While the case against Galen Wood was dropped on Friday, Rep. Anthony Sabatini and the rest of Wood’s legal team are moving forward with a civil lawsuit challenging the basis of the emergency orders.
LAKE COUNTY -- State Rep. Anthony Sabatini, R-Howey-in-the-Hills, is taking a break from his legislative and National Guard service duties to put his lawyer hat on for a while.
Sabatini is one of the attorneys on a legal team that represented Galen Trent Wood – the first Florida business owner arrested last month for allegedly violating statewide Safer at Home orders put in place to lessen the spread of the COVID-19 virus.
Wood, the owner of Kitchen Table Games in Pinellas Park, was arrested for keeping what was considered a non-essential business open in the midst of the coronavirus pandemic.
And while the case against Wood was dropped on Friday, Sabatini and the rest of Wood’s legal team are moving forward with a civil lawsuit challenging the basis of the emergency orders.
“There’s no legal basis for the orders,” Sabatini said. “They’re based on thin air. They violate the constitution and they violate state statutes. People are following them because they’re being told they (officials) have the power to create them.”
Sabatini said any claim that Wood’s business – or any other business – is non-essential has no precedent in Florida law. He argues that stay-at-home orders don’t either.
“In addition to the emergency order of the State of Florida, Pinellas County’s order – like most Florida counties – is arbitrary and capricious, bears no relationship to increased public safety, and in no way reduces the spread of Coronavirus. Instead, the order is a dangerous power-grab with no basis in Florida law,” Sabatini wrote on Facebook.
Sabatini has been vocal on social media blasting the stay-at-home orders.
“SWEDEN CLOSED NOTHING,” he tweeted this week with a link to an article about Sweden’s pandemic response. “And now even the WHO is saying Sweden has the BEST government response! So why is Florida continuing its destructive, ineffective and draconian lockdown?!”
“SHAME on the politicians who shut down the economy and ruined people’s lives,” he wrote on his Facebook page Tuesday. “Every day I get calls from those who have no income and the government assistance they MAY receive is not nearly enough to survive in a closed economy. This was completely unnecessary and tragic—one of the great failures of political leaders in American history.”
And on Wednesday, after Gov. Ron DeSantis outlined his plan to start reopening the state, Sabatini wrote:
“Watching the Governor’s presentation, it’s clear the right step is to OPEN EVERYTHING IMMEDIATELY. But instead the lockdowns and partial lockdowns in FL are being extended—resulting in an indefinite period of the economy in the gutter, Floridian’s businesses and lives damaged, and civil liberties infringed...”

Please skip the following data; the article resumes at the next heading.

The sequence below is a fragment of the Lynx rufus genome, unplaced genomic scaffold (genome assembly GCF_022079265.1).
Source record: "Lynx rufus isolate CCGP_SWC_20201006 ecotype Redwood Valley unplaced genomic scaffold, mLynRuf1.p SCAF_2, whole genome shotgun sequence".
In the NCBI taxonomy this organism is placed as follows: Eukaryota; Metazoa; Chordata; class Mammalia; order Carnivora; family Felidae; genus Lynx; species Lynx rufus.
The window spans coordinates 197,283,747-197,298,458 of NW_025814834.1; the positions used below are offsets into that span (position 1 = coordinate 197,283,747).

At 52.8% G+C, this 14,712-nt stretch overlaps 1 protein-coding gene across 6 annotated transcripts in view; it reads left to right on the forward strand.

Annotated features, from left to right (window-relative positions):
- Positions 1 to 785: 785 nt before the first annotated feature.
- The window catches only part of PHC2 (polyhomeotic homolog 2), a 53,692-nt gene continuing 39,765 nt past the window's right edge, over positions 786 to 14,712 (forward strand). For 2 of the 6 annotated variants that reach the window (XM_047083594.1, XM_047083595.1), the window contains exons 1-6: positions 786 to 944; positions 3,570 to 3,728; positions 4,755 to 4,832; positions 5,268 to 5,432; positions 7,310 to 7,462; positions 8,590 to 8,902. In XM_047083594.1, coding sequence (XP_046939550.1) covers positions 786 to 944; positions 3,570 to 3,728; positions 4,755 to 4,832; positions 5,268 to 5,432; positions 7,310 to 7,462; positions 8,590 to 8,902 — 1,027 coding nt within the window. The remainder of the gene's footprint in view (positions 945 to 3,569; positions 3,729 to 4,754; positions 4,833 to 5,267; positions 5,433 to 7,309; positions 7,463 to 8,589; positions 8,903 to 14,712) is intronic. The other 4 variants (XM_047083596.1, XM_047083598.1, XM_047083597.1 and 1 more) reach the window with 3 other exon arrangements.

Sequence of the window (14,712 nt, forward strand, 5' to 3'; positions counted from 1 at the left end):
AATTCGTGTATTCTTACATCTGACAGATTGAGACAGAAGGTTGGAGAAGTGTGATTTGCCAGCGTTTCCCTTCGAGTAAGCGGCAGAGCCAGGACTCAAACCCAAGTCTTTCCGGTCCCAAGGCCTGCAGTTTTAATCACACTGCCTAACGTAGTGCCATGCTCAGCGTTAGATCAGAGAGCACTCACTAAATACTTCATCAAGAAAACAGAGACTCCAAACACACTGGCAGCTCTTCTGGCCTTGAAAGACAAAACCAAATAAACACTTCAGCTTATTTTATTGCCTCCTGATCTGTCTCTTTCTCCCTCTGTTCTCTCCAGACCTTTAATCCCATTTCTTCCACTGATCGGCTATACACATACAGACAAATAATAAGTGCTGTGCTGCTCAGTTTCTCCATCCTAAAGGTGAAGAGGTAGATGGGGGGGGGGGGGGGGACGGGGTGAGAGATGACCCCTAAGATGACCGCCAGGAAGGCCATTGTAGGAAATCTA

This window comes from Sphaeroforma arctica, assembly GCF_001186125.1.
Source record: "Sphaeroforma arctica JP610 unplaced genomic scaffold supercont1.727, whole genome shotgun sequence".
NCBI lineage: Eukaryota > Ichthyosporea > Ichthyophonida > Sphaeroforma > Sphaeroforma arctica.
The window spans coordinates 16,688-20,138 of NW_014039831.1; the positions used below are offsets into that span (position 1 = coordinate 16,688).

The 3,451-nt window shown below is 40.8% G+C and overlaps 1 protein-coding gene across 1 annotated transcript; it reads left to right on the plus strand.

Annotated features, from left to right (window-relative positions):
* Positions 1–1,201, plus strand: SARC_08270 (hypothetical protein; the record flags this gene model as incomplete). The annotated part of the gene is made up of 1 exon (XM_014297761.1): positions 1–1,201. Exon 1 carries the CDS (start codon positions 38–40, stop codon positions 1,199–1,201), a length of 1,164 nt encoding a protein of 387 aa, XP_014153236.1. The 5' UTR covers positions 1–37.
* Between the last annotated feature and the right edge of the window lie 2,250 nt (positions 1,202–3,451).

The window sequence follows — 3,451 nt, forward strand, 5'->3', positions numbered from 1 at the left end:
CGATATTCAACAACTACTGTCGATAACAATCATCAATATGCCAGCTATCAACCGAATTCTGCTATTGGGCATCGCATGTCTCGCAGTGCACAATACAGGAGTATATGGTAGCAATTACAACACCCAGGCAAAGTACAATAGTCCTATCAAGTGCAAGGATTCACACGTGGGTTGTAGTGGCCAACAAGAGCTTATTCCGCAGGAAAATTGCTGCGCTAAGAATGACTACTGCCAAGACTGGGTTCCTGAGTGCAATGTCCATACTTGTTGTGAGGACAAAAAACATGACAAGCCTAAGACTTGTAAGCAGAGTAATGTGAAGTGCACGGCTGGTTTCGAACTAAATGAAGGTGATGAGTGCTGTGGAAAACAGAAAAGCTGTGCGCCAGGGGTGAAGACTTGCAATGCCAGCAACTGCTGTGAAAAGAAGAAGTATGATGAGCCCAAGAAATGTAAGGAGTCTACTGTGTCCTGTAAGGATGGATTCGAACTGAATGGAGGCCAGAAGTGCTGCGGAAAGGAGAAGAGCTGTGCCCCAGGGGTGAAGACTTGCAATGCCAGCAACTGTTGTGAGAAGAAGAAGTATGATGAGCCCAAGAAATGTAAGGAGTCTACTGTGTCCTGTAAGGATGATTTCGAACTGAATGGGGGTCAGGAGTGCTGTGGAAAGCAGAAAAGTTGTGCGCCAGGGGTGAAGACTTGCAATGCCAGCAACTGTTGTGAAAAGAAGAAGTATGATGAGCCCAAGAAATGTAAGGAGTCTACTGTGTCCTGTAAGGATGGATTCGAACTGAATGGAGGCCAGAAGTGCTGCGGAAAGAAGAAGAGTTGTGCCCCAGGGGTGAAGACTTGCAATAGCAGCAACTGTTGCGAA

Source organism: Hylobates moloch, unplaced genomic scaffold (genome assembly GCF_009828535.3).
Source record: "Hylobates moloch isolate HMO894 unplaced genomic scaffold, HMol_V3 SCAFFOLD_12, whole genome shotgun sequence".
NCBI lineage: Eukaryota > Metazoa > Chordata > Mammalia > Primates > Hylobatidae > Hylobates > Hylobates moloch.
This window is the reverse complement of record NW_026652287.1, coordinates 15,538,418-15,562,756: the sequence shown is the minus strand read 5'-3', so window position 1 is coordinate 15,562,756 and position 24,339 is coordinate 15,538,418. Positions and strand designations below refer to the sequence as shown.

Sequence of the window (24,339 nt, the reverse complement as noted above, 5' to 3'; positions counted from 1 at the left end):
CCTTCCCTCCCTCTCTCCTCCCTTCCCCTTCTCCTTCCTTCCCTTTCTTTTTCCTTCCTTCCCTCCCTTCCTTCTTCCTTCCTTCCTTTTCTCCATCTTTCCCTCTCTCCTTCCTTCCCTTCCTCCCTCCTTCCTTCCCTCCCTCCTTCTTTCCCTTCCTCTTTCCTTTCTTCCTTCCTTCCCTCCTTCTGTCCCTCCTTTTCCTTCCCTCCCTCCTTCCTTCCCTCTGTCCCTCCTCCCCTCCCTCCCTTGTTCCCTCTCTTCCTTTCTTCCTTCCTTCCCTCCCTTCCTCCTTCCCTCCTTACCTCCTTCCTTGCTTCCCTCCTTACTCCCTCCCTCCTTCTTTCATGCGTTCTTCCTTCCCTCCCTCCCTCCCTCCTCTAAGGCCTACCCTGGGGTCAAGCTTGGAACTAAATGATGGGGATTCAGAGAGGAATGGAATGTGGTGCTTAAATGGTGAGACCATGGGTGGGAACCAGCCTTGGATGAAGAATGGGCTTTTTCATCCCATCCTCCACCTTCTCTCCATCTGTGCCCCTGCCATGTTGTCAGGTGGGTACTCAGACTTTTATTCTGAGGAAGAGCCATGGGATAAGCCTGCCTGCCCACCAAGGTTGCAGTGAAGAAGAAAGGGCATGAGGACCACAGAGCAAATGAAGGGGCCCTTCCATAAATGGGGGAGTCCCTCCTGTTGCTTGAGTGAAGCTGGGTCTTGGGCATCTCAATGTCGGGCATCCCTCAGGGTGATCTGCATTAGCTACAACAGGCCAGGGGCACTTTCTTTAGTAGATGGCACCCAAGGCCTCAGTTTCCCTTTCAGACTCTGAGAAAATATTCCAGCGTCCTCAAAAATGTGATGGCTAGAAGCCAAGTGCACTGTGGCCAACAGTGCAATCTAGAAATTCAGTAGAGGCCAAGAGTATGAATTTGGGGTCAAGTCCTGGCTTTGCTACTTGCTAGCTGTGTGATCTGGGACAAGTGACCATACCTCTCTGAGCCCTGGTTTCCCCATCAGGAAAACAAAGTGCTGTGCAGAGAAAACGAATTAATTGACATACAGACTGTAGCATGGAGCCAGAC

As for the Wood case, Sabatini said he hopes it sets a precedent.
“Because the state laws should have never been enacted,” said Sabatini, a 2017 graduate of the University of Florida’s Law School. “I think it’s bad policy and also illegal.”
The case fell into Sabatini’s lap this week. St. Petersburg-based attorney Gordon Oldham, a Leesburg High School graduate and fellow Gator, called to talk with him about the case due to his legislative experience.
When he was asked to join the team, Sabatini said he gladly accepted and is eager for the case to be heard in court. And after talking to Wood, Sabatini said he was motivated further to champion the case.
“I will fight on a personal level for any cause I feel is unjust in the system and this case fits in with that,” Sabatini said. “Obviously, he (Wood) was very shaken because at the time of his arrest, he was doing curbside pick-up as many businesses were doing. It’s absurd they targeted him because they felt as a small business, they could do it easily but that’s the problem; the basis of the arrest depended on irrational laws. They’re purely arbitrary and as a result, arbitrary decisions between who is considered essential or non-essential and who gets arrested are being made.”
After his arrest and posting bail, Wood organized a gofundme account titled, “Fight tyranny in Florida.”
Since April 18, when the account was open, donations totaled $1,315 of the $20,000 goal.
An explanation of the situation on gofundme, Wood claims that in light of the pandemic, he was only open for curbside pick-up since it is safer than delivery because less people are involved in the exchange.
News reports, however, say Pinellas County authorities were called to the business several times in early April due to tips that the store was open and social distancing guidelines were not being followed.
Still, Wood’s gofundme summary reads: “We are building a robust team willing to work at below normal rates because of the outlandish nature of this arrest!”
“If this guy can be arrested, then we can all be arrested because the law is giving unlimited authority to prosecute innocent people,” Sabatini said.
On his Facebook page on Friday, he announced the win, saying that he was proud to help Wood “in his fight against unlawful government abuse.”
“Now we will be moving forward with a civil lawsuit to challenge the ILLEGAL basis for the State and Local emergency orders and other abusive actions taken by government,” Sabatini wrote. “I encourage others to also challenge every emergency order in court. #liberty.”